Stay Informed!

“The best argument against democracy is a five-minute conversation with the average voter.”  

– Winston Churchill

Let’s prove him wrong!

Understanding Belief in Election Fraud and its Effect on Democratic Norms

“Conspiracy theories, election rigging, and support for democratic norms,” Research and Politics
July-September 2020: 1–9
, Bethany Albertson and Kimberly Guiler

“The Effect of Conspiratorial Thinking and Motivated Reasoning on Belief in Election Fraud,” Political Research Quarterly, First Published July 31, 2017, Jack Edelson, Alexander Alduncin, Christopher Krewson, James A. Sieja, Joseph E. Uscinski

“Conspiracy theorists destroy a rational society: resist them”, John Thornhill,, Jan. 14, 2021,

H.R. 1, the For the People Act 

House Democrats have introduced H.R. 1, the For the People Act, in the 117th Congress, intended to make voting easier, not harder, and putting power in the hands of the American people by ending the dominance of big money in politics, to ensure that politicians actually serve the public interest.


The For the People Act, section by section:

In contrast, a backlash to historic voter turnout in the 2020 general election, and grounded in a rash of baseless and racist allegations of voter fraud and election irregularities, legislators have introduced well over four times the number of bills to restrict voting access as compared to roughly this time last year. Thirty-three states have introduced, prefiled, or carried over 165 restrictive bills this year (as compared to 35 such bills in fifteen states on February 3, 2020).

“Voting Laws Roudup 2021”,


IssueVoter is the most effective way to use your democratic power. We all have opinions — and we often share them on social media. But this site gives your the opportunity to give your opinions more weight in the political realm. Start by selecting issues you have strong feelings about, or know little to nothing about. When new bills related to your interests come up, you can offer your opinions, send feedback directly to your representative and track if the elected officials voted your way.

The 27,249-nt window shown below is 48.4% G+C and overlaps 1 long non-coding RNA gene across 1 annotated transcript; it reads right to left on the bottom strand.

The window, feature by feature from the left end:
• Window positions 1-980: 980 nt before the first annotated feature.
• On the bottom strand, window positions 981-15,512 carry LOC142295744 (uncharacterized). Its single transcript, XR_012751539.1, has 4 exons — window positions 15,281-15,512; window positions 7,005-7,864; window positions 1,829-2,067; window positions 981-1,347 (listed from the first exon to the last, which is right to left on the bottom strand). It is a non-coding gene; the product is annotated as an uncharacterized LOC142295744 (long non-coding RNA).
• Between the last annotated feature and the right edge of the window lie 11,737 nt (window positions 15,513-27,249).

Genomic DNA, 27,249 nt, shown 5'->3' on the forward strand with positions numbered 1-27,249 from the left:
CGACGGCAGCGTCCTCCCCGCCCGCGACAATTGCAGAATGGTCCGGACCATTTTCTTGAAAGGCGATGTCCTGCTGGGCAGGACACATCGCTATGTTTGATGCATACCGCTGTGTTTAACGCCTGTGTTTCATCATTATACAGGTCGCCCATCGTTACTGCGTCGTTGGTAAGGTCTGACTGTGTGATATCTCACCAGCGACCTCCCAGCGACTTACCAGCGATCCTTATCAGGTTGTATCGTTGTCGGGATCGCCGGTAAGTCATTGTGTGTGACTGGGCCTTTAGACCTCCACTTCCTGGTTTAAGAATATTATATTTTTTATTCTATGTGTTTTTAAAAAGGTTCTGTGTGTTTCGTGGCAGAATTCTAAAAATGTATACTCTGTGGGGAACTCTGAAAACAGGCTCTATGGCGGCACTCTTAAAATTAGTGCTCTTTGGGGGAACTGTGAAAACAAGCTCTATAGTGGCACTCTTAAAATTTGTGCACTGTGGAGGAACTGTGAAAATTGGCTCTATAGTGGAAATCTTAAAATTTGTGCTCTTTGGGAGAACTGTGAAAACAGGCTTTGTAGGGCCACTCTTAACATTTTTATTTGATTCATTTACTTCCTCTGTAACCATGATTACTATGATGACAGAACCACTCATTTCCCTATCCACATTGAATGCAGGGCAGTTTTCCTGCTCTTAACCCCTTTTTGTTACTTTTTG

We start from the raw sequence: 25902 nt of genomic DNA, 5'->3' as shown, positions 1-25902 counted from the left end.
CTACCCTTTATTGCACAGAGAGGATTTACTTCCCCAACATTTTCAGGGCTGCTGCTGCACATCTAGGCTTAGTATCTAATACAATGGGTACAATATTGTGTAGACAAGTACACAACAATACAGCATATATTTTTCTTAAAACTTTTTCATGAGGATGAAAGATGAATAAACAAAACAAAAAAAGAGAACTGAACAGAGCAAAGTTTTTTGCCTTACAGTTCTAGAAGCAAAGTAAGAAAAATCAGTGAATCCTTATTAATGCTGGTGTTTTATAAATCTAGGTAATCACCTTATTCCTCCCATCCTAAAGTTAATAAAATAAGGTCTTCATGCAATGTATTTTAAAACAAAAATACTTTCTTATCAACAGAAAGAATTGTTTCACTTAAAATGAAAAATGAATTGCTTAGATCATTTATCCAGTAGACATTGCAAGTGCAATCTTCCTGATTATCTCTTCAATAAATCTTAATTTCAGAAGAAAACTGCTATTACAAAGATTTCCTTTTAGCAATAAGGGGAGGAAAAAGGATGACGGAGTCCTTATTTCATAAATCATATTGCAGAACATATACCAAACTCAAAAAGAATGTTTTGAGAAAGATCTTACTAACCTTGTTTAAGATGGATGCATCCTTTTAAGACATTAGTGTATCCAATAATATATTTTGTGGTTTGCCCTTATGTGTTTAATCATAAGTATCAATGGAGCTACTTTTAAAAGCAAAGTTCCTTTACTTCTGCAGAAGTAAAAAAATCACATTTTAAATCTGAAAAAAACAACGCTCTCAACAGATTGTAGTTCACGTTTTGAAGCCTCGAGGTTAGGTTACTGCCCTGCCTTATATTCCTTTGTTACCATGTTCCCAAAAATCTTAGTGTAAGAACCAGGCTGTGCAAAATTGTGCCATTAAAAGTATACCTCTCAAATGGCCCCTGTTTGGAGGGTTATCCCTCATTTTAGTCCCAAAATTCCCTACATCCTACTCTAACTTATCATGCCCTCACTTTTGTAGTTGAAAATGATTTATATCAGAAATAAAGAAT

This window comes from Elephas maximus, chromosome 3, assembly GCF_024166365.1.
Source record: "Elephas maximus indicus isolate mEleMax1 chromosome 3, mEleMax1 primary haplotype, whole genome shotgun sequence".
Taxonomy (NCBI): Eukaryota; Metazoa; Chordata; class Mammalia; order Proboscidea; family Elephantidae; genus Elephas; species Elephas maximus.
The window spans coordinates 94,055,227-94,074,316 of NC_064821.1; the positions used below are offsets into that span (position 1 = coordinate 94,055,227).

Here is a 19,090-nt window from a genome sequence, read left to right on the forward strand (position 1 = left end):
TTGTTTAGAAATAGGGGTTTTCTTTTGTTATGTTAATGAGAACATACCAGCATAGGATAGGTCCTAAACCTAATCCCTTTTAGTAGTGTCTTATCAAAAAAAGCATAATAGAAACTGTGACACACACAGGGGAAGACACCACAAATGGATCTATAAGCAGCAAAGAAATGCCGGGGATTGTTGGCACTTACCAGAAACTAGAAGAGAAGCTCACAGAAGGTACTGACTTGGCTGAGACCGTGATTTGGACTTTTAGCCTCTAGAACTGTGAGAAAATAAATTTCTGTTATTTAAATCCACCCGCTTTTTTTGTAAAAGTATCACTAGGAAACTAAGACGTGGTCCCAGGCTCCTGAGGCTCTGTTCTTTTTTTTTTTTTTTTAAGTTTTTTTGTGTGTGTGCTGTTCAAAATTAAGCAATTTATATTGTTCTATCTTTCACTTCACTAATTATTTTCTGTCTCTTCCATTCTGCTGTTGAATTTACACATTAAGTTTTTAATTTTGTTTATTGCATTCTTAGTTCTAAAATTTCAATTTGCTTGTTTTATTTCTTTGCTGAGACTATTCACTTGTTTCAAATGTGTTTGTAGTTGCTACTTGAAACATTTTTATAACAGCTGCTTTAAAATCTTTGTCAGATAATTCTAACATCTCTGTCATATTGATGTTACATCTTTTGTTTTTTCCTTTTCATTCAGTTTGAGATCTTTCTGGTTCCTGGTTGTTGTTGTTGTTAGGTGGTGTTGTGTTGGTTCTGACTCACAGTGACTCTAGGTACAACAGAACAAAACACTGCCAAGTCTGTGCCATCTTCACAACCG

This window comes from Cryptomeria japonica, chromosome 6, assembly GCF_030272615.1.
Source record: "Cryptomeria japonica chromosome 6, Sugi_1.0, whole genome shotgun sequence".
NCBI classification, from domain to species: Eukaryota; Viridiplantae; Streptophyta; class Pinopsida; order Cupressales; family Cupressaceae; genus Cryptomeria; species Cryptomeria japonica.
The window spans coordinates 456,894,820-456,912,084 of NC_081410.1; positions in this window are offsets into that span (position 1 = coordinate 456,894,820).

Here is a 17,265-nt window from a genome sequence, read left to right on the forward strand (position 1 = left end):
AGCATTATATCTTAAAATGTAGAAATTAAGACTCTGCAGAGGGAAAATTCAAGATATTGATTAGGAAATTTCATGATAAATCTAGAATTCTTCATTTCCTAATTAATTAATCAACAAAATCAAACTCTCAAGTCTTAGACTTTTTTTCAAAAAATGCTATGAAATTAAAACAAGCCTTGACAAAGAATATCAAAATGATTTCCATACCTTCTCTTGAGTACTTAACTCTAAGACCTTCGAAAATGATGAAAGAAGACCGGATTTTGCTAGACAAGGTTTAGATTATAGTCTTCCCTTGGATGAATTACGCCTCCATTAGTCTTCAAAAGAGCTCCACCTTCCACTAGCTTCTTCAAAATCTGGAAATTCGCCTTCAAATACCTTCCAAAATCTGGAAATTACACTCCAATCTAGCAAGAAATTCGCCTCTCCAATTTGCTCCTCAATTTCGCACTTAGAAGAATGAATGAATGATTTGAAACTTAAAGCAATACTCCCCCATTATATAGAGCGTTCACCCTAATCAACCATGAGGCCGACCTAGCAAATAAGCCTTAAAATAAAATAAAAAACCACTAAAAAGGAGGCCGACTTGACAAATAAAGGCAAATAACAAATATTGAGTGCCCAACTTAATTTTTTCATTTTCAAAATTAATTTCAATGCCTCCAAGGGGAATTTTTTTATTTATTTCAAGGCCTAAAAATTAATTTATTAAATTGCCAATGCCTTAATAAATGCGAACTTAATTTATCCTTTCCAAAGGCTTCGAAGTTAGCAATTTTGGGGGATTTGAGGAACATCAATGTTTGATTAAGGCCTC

This non-profit site, created by the League of Women Voters, is an all-in-one tool to compare candidates’ positions side-by-side, register to vote and see how issues affect your county and state. “Search issues by state” is one of their neatest functions. They also offer great info for military and overseas voters, so no matter where you’ll be November 6, you’ll be able to make a difference by casting your vote.


Fact Check does precisely what it sounds like, uncovering the truths and untruths behind everything said by political figures via videos, speeches, publications and websites. It’s a project of the Annenberg Public Policy Center, an advocacy non-profit, and is delightfully non-partisan. You can also pose your own questions to the site and selected queries will be answered.​

Source: “6 Unbiased Websites To Keep You Informed This Election Season”,, October 24, 2018


Another fact-checking site, Pulitzer Prize-winning PolitiFact uses a fun meter system to gauge the relative truthfulness of candidates’ statements. You can search by state, person, truthfulness or promise, and the state tabs tend to be up to date with current news.


A veritable encyclopedia for all things election, this site covers federal, state and local elections, including calendars of dates, parties, candidates, platforms and information on voter ID, polling stations, ballots and absentee voting.

Rock the Vote

Rock the Vote is your go-to personal voting reminder and info system. While the non-partisan site is geared towards younger adults and new votes, it’s a powerful tool for anyone to keep track of your own democratic responsibility. Complete the pledge to vote in the coming election (and register easily), as well as receive reminders, info on your polling station and information on your district’s elected officials.​

Source: “6 Unbiased Websites To Keep You Informed This Election Season”,, October 24, 2018


“The whole point of democracy is that the number of people who participate in an election is proportional to the number of people who will have to live intimately with an election’s outcome.”

— Calen Crain